They have travell'd hard to-night? Mere fetches,”
Glos. My dear lord,
1. i. e. How does it chance? how “The fool turns knave that runs away; does it happen? The knave no fool, perdy.” 2. Perdy, verily, in truth. Dr. John- : Al- Son thought the sense would be mended 3. Fetch, a trick, an artifice. if we read, –
Lear. . Venge'ance! plague! death! confusion!
Gloster. Well, my good lord, I have inform'd them so.
Lear. Inform'd them! Dost thou understand me, man?
Glos. Ay, my good lord.
Lear. The king would speak with Cornwall; the dear
Would with his daughter speak, commands her service:
Are they inform'd of this? My hreath and blood! —
Fiery? the fiery duke? — Tell the hot duke, that —
No, but not yet; —- may be, he is not well:
Infirmity doth still neglect all office,
Whereto our health is bound;1 we are not ourselves,
When nature, being oppress'd, commands the mind
To suffer with the body. I 'll forbear;
And am fallen out with my more headier will,
To take the indispos'd and sickly fit
For the sound man.2 — Death on my state! wherefore
[Looking on Kent. Should he sit here? This act persuades me, That this remotion3 of the duke and her Is practice4 only. Give me my servant forth. Go, tell the duke and 's wife, I 'd speak with them, Now, presently: bid them come forth and hear me, Or at their chamber door I 'll beat the drum, Till it cry — "Sleep to death."5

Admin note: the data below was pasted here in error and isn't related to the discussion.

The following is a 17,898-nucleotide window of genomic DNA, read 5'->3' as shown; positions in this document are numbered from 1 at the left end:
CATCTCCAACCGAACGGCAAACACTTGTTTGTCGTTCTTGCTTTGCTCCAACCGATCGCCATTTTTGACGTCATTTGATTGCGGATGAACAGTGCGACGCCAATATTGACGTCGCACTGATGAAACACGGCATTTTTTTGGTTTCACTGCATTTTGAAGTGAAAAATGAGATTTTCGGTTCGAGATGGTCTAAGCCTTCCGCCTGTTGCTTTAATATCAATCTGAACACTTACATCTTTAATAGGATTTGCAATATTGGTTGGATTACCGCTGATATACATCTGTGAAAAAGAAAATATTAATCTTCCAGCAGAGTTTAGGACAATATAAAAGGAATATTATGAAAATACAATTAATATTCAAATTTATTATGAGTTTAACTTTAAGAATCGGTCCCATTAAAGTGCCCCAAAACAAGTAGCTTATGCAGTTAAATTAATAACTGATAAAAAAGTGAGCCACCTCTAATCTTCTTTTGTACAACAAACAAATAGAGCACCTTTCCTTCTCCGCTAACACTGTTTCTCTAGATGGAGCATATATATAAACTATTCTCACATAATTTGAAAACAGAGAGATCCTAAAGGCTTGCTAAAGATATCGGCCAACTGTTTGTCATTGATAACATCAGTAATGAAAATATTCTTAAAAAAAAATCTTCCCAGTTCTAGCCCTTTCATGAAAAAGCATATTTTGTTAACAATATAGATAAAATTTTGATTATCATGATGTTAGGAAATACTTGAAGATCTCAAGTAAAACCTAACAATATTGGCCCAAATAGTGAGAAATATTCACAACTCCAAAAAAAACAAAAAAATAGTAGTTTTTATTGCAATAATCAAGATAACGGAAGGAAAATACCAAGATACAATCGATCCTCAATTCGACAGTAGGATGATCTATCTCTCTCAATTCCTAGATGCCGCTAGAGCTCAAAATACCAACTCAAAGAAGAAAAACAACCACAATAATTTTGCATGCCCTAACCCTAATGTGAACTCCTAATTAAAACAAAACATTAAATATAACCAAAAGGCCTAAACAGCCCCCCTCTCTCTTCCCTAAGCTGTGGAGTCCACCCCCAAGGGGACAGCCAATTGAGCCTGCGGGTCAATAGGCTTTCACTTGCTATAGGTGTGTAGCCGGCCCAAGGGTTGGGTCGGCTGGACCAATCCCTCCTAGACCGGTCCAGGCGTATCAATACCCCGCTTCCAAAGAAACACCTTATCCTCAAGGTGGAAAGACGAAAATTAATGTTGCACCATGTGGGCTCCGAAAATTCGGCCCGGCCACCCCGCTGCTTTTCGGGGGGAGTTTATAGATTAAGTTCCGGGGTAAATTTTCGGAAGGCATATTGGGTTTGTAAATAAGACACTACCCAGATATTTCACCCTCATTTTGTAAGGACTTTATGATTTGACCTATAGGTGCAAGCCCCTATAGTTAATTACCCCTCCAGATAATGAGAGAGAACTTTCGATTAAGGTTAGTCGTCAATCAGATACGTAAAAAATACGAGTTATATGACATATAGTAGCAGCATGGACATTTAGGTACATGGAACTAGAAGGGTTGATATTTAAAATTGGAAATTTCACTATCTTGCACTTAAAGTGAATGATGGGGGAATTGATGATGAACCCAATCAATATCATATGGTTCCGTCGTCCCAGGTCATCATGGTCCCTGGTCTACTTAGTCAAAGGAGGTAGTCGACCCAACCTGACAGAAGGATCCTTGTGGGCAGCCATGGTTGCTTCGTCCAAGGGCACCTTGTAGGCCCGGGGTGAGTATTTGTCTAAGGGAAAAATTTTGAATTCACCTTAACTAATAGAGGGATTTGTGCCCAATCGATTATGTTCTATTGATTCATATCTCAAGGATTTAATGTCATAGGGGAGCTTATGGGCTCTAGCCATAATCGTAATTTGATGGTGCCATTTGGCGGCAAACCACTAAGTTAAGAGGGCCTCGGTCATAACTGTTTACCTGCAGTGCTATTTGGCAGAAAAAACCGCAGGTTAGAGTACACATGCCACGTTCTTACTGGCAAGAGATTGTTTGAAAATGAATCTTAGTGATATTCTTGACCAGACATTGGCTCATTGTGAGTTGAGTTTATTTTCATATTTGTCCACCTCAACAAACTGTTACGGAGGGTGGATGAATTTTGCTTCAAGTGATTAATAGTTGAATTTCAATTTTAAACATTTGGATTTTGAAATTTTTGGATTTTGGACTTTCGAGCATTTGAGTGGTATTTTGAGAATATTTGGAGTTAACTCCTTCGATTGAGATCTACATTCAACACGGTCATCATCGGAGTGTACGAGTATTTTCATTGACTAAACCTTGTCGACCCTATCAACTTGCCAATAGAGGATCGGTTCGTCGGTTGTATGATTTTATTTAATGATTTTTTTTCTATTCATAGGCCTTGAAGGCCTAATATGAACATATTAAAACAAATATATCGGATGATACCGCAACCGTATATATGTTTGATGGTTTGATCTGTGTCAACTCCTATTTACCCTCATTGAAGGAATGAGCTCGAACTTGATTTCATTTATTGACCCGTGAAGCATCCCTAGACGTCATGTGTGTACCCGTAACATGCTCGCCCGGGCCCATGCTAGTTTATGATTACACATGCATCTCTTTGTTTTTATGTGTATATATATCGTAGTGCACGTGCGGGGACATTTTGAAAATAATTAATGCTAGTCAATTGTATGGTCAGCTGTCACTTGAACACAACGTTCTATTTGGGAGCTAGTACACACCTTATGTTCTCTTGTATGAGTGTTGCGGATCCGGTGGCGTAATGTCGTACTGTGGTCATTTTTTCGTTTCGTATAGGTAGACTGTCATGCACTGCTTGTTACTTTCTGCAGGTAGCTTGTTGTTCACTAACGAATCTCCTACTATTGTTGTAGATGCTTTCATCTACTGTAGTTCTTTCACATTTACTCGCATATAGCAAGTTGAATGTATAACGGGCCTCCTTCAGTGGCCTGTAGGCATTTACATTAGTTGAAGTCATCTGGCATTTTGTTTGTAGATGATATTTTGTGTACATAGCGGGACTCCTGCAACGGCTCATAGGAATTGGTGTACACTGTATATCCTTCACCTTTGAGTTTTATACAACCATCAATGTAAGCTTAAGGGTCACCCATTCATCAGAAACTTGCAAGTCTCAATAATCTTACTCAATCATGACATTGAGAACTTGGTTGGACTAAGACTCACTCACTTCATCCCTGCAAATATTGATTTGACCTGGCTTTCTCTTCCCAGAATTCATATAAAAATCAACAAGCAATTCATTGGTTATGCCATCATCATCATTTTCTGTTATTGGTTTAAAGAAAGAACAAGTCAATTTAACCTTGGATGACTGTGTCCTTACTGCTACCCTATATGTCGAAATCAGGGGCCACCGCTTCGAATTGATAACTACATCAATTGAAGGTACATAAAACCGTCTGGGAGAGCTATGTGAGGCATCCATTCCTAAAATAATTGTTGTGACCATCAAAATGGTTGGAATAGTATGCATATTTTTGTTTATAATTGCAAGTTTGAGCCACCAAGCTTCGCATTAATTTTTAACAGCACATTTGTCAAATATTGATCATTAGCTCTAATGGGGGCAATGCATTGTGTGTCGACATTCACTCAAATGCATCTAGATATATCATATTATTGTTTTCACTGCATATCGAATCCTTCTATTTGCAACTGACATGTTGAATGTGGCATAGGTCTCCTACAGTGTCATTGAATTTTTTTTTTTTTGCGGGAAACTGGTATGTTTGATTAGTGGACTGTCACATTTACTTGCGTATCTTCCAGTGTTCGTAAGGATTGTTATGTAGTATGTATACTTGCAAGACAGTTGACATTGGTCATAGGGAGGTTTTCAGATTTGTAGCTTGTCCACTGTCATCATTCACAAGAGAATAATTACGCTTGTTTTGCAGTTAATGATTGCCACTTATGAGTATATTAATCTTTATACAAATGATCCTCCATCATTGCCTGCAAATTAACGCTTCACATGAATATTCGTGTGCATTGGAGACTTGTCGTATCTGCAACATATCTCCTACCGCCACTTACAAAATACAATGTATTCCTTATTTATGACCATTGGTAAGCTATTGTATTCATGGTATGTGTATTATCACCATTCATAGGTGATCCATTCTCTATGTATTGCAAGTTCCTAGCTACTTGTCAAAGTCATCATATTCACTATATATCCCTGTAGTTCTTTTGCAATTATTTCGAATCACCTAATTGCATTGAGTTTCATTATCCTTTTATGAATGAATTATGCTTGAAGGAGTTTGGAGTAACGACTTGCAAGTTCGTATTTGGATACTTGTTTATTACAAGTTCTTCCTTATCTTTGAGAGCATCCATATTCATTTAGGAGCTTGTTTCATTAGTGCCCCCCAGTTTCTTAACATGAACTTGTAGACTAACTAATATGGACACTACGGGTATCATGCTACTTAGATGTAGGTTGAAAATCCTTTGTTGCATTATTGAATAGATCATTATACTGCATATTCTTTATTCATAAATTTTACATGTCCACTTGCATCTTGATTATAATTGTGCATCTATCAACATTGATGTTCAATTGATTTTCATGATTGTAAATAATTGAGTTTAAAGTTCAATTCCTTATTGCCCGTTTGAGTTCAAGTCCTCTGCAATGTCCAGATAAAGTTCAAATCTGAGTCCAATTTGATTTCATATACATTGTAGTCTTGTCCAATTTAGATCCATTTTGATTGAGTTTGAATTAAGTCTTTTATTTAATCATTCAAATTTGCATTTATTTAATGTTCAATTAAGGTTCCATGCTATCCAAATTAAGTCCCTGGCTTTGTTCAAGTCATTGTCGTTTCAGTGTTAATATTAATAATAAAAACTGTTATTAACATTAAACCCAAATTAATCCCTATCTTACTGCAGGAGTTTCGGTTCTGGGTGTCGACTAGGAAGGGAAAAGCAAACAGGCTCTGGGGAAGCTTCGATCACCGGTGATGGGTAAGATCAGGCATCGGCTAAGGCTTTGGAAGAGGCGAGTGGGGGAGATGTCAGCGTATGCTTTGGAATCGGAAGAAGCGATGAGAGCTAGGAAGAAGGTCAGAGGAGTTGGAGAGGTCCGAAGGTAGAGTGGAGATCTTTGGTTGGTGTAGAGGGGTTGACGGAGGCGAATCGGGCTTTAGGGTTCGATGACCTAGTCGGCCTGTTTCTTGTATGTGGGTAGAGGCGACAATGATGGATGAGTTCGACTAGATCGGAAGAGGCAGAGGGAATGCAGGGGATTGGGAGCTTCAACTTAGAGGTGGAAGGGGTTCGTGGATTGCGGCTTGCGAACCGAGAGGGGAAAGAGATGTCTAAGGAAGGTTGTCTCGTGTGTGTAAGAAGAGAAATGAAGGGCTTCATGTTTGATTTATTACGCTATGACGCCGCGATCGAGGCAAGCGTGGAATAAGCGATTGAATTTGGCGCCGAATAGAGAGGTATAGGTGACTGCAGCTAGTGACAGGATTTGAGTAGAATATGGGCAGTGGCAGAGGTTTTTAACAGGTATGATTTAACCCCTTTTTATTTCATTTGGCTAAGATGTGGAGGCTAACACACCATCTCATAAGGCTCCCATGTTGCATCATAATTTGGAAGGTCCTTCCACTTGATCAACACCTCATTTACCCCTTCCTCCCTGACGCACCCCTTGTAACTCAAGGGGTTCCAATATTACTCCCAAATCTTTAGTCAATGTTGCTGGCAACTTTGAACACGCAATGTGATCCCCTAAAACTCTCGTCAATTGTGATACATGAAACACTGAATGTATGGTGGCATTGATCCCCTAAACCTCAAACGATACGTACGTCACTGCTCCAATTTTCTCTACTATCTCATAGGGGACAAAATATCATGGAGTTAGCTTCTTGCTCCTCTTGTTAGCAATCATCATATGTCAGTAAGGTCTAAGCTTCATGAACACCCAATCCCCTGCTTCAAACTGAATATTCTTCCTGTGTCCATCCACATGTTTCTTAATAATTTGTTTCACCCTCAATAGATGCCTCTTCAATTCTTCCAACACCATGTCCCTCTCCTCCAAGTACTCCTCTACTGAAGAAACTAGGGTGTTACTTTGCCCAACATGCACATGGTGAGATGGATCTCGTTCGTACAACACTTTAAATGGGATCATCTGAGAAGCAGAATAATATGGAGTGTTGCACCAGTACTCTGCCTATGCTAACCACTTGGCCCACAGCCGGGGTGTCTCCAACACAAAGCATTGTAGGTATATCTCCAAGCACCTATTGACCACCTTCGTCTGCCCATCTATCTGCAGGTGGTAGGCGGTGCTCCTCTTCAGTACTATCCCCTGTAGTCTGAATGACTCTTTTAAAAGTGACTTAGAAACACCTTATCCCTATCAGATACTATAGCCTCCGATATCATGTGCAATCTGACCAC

Glos. I would have all well betwixt you. [Exit.
Lear. '0 me! my heart, my rising heart! — but, down.
Fool. Cry to it, nuncle, as the cockney6 did to the eels, when she put them i' the paste1 alive; she rapp'd 'em o' the coxcombs 8 with a stick, and cried, "Down, wantons,
1. In sickness, we always treat with neglect services, which, when in good health , we accept with thankful acknowledgement.
2. And am vexed at my own headstrong will , which treats the man when suffering from illness as if he were in possession of good health.
3. Remotion, removal. Not in use.
4. Practice, artifice, conspiracy. See note 1, page 33. „
5. Till the clamour of the drum de
stroys, or is the death of, sleep; or, Till it cry out — "Awake no more."
6. Cockney formerly bore several significations: it meant an effeminate, ignorant fellow, a cook or scullion, in which sense it is here used; and is now applied by way of contempt to a native of London.
7. The paste, or crust of a pie, in Shakspeare's time, was called a coffin.
8. Coxcomb, corrupted from cock'scomb, the top of the bead.
down:" 't was her brother, that in pure kindness to his horse buttered his hay.
Enter CORNWALL, REGAN, GLOSTER, and Servants.
Lear. Good morrow to you both.
Cornwall. Hail to -your grace!